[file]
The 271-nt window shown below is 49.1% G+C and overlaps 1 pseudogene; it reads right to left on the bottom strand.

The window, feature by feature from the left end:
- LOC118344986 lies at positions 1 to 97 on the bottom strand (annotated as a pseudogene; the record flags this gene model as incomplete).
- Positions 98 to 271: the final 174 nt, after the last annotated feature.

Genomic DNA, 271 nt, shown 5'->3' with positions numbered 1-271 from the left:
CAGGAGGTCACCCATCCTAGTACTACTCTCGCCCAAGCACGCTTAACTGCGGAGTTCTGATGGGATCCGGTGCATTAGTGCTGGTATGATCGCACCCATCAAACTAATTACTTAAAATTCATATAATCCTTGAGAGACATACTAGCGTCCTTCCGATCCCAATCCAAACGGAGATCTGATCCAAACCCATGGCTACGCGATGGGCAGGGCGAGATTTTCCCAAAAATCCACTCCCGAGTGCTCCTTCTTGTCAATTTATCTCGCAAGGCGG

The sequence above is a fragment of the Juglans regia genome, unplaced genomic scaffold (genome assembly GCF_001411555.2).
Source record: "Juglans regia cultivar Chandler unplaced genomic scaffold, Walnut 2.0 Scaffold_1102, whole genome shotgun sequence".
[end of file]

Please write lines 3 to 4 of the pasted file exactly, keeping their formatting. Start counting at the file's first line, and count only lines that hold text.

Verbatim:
- LOC118344986 lies at positions 1 to 97 on the bottom strand (annotated as a pseudogene; the record flags this gene model as incomplete).
- Positions 98 to 271: the final 174 nt, after the last annotated feature.